The Isbourne is an organisation that champions health and wellbeing and offers a variety of services to individuals as well as businesses to enhance health and happiness. 

Reception staff are always welcoming, showing new clients to the room, and even on occasion going out to find new clients who have phoned from nearby.

“Mental health and wellbeing is at the forefront of modern day dilemmas and we believe alternative therapies assist individuals to reconnect mind, body and spirit and so improve their physical and mental wellbeing. The Isbourne prides itself on its successful outreach projects and in-house classes, courses and workshops providing a safe, calm environment for learning.  It is hoped 2gether realises the value of open art therapy sessions and finds a way to continue supporting such a valuable commodity,” said Joanna Hill, Manager, The Isbourne.

The Isbourne’s outreach projects include HMP Eastwood Park Prison, CCP Community Wellbeing Social Prescribing Service and Gloucestershire’s Voluntary Community and Social Enterprise Sector, to deliver bespoke programmes ranging from Mindset & Positive Change to Movement for Mind and Body.

Clients have given positive feedback on the space. As one client said: ‘The Isbourne is a light and healing environment which is conducive to recovery and wellbeing. It’s accessible from town and has large windows so I don’t feel closed in or trapped. It’s important to be in the right environment to be able to concentrate, to have the support of others in pursuit of my goals.’

Take a look at some of the art pieces below. 

Client A

This drawing was the first step back to part of myself I thought I had lost. It gave me hope that I might be able to do something creative later in my recovery. In the group it’s ok just to put pen to paper and do something and not worry about it being perfect. This gives a level of freedom, being able to express how we feel at the time.’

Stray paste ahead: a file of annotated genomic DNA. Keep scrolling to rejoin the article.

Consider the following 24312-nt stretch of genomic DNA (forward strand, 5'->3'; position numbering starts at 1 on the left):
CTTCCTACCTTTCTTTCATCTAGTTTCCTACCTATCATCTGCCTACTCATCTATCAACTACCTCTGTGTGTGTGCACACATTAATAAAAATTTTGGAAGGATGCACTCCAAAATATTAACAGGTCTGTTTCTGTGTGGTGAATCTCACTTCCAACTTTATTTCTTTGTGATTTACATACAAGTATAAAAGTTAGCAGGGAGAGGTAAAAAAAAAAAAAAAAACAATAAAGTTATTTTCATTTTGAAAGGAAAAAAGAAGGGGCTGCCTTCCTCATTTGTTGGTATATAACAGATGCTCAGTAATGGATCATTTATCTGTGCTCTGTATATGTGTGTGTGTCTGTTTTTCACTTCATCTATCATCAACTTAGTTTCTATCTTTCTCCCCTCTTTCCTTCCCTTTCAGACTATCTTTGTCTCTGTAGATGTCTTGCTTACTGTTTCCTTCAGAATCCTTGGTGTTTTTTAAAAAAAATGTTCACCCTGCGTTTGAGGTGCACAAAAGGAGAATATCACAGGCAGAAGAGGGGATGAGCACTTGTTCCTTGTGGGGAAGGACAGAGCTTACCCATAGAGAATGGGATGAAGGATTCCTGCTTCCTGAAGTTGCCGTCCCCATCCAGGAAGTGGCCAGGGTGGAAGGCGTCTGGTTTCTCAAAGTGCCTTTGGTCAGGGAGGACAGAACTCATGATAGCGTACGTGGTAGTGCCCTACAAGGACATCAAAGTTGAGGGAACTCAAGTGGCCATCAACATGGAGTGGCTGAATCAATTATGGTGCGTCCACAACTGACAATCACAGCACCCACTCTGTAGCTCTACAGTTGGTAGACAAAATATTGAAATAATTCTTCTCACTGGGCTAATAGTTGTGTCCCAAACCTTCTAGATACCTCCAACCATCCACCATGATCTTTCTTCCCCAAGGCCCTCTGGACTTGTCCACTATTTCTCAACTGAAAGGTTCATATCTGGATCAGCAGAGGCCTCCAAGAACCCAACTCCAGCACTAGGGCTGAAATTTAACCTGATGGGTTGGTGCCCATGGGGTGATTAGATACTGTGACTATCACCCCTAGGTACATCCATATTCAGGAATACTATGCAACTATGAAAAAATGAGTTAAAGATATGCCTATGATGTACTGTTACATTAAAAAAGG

Client B

I like going to the group because it helps me to socialise and get out of the house more. It makes me feel motivated to do more and be more creative. I like doing pencil drawings and sketches because it’s detailed and you have to concentrate.’

Client C

  

(L-R) ‘Letting go of my emotions’, ‘The ideal’ and ‘work in progress’.

Client D

When art therapy was offered to me, I accepted without question. Art has always been an extension of me in some way or other. When I first joined, I was doing pencil sketches only, and it was difficult. I had to re-learn traditional art. But I was also re-learning how to open up and talk, in therapy too. Digital is something I’m more comfortable with. I was lucky enough to get an iPad Pro for Christmas and now I take it with me every week to group. It’s given me the freedom that I can not only start new things, but flit between ongoing projects I’ve started in the past at therapy and home too. I’ve shown three stages of my process – base sketch, line art, and then colour. I do a lot of sketching at therapy – I find it freeing.’

‘The space we’re given in art therapy is an important, safe place that has helped me begin to accept that it’s okay to love what I love again. And that is shown in what I draw. I mostly draw characters from anime, TV shows, video games or books that I love – an expression of what was important to me (and still is) but what I wasn’t allowed to enjoy for so long. Therapy is a big part in helping me try and accept that it’s okay to be me again.’

To find out more about The Isbourne, click here.